Marketing analytics means going beyond the data we can get from our web analytics tool so you can measure off-site and even offline activities. Capturing that additional data about how your off-site and on-site marketing activities are performing allows you to test with greater confidence, and as marketers, we should always be testing. It’s probably not as simple as “social media doesn’t drive as many conversions as organic search.” Instead, we can test how to spend our time and money – which levers to pull at which time and in which way – to attract, keep, and delight our customers. At the same time, we can take a cross-channel, holistic view of our efforts to see what messages are resonating best.

All conversions aren’t created equal

Of course, one thing we want to do with our marketing efforts is make more money. ROI-driven modeling is always going to be part of what we’re measuring. However, modern marketers are driving for more than just the lead or the sale or the free trial. We’re looking at micro-conversions like newsletter signups. We’re watching and participating in conversations about our brand. We’re investing in customer happiness. We’re tracking shares, tweets, mentions, and views – and we’re keeping an eye on how are competitors are doing, too.

In addition to major conversions, marketing analytics is about tracking customer loyalty.

customer loyalty
Forever Friends by dprotz, on Flickr

We can often gain as much revenue from keeping our existing customers happy as from getting new ones. What happens after the conversion?

Marketing analytics is also about tracking brand identity. This is becoming more and more important as the major search engines focus more and more on brand strength as a quality indicator. This is another area where typical attribution models just don’t go far enough. Brand-centric campaigns are as much about generating conversation and positive feelings as they are about directly causing more conversions – this makes it harder to prove value if conversions are your only KPI. Branding has an influence on direct traffic, but it also has a big influence on organic search traffic from branded keywords.

So, should that traffic still count as organic search, if branding efforts are what inspired the search in the first place? This is another area where a more campaign-centric view can provide more insight than simply attributing conversions to channels.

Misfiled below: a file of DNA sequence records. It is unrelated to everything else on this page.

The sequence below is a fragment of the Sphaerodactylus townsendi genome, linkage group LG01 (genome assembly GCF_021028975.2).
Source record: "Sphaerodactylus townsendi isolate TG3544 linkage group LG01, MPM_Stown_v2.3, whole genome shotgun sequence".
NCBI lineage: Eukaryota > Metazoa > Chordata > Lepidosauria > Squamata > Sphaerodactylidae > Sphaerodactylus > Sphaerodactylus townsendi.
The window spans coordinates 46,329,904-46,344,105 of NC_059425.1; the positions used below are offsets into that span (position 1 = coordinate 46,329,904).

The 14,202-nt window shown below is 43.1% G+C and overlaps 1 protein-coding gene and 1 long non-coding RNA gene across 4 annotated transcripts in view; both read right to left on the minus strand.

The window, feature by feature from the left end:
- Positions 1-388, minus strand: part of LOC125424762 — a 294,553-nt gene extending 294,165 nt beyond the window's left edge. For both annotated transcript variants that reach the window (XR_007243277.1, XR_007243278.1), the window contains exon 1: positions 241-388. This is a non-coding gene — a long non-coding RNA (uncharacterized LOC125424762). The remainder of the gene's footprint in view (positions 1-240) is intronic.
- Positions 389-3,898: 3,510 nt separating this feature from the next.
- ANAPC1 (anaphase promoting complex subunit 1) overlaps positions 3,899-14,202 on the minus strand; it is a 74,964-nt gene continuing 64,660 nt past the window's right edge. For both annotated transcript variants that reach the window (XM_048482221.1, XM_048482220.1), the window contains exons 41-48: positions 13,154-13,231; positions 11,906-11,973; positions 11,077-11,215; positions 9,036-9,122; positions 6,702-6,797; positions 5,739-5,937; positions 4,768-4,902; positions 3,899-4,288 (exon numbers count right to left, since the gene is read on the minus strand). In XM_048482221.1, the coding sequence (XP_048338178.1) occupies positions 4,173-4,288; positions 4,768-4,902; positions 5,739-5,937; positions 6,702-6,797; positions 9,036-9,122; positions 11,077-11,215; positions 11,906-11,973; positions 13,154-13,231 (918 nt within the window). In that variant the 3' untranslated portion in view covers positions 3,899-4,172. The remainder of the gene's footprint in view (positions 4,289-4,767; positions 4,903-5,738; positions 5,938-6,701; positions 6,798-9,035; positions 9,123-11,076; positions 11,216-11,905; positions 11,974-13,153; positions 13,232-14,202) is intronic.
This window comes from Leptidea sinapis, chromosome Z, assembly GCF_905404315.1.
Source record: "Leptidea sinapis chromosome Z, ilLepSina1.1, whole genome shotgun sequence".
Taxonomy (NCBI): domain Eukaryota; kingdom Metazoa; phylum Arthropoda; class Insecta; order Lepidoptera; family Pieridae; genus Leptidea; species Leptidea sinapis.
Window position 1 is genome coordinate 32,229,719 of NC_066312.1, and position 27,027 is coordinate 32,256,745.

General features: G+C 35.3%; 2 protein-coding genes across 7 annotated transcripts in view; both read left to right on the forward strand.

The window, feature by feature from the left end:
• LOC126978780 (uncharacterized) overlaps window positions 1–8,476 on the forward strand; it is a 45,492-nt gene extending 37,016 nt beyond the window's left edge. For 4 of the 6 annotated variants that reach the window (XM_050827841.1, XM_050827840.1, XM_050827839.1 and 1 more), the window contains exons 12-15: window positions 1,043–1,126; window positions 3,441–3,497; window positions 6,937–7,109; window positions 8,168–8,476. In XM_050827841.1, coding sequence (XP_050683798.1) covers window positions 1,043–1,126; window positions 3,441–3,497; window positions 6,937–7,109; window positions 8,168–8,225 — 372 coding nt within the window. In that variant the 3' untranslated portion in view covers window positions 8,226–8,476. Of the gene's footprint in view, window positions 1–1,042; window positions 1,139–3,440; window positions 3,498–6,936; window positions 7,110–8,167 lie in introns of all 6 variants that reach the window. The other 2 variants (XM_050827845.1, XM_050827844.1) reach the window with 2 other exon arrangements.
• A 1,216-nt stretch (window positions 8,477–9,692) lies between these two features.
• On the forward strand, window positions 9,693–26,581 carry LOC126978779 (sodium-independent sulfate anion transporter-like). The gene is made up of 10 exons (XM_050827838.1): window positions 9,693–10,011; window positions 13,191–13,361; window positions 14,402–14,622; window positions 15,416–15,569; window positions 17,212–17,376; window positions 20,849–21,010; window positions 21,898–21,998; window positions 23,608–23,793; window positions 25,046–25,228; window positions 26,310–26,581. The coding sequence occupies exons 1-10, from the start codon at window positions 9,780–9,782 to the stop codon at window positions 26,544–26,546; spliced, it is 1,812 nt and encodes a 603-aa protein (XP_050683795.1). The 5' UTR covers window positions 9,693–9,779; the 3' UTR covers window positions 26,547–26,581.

Getting closer to marketing analytics

We’re still in the early days of true marketing analytics, which means we’re still mashing up data from a bunch of different tools and struggling to find the right ways to track campaigns. In the meantime, we can start hacking our web analytics’ attribution monitoring tools to go beyond simple channel attributions:

Advanced metrics for attribution modeling

  • Top referrers (separated out from the rest of referral traffic)
  • Top keywords (separated out from the rest of the keywords)
  • Long-tail keywords (same deal)
  • Top partners and/or affiliates
  • (not provided) search traffic
  • Branded and non-branded search traffic
  • Individual social networks (A friend and a follower may not be the same!)
  • Individual feeds
  • Individual paid advertising sources

We can also start thinking of (and tracking) our data with a marketing analytics mindset:

Advanced metrics for marketing analytics

  • Messages
  • Type of touch (Branding? Promotion? Retention? Happiness?)
  • Type of product
  • Audience
  • Time of day
  • Conversations

In the end, marketing analytics is more useful than straight-up attribution modeling, because it allows you to view your marketing efforts holistically. When you view individual customer touches as part of a larger whole instead of siloed by medium, you can take a longer and more customer-driven view of your marketing efforts.

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SEOmoz Daily SEO Blog

Say No To Opportunities & Clients

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What are you best at?

If you happen to be Google, you’re pretty good at search. And infrastructure. It remains to be seen if you’re any good at social media. It’s fair to say you weren’t much good at Answers, Catalog search, Page Creators, Audio Ads, Wave-ing and Buzz-ing.

The Google example demonstrates that no one can be good at everything, even if they do hire a lot of smart people and have billions in the bank. People, like companies, are good at doing some things, and are okay, or poor, at everything else. Not because they can’t do other things, but because they don’t have the time, inclination or disposition.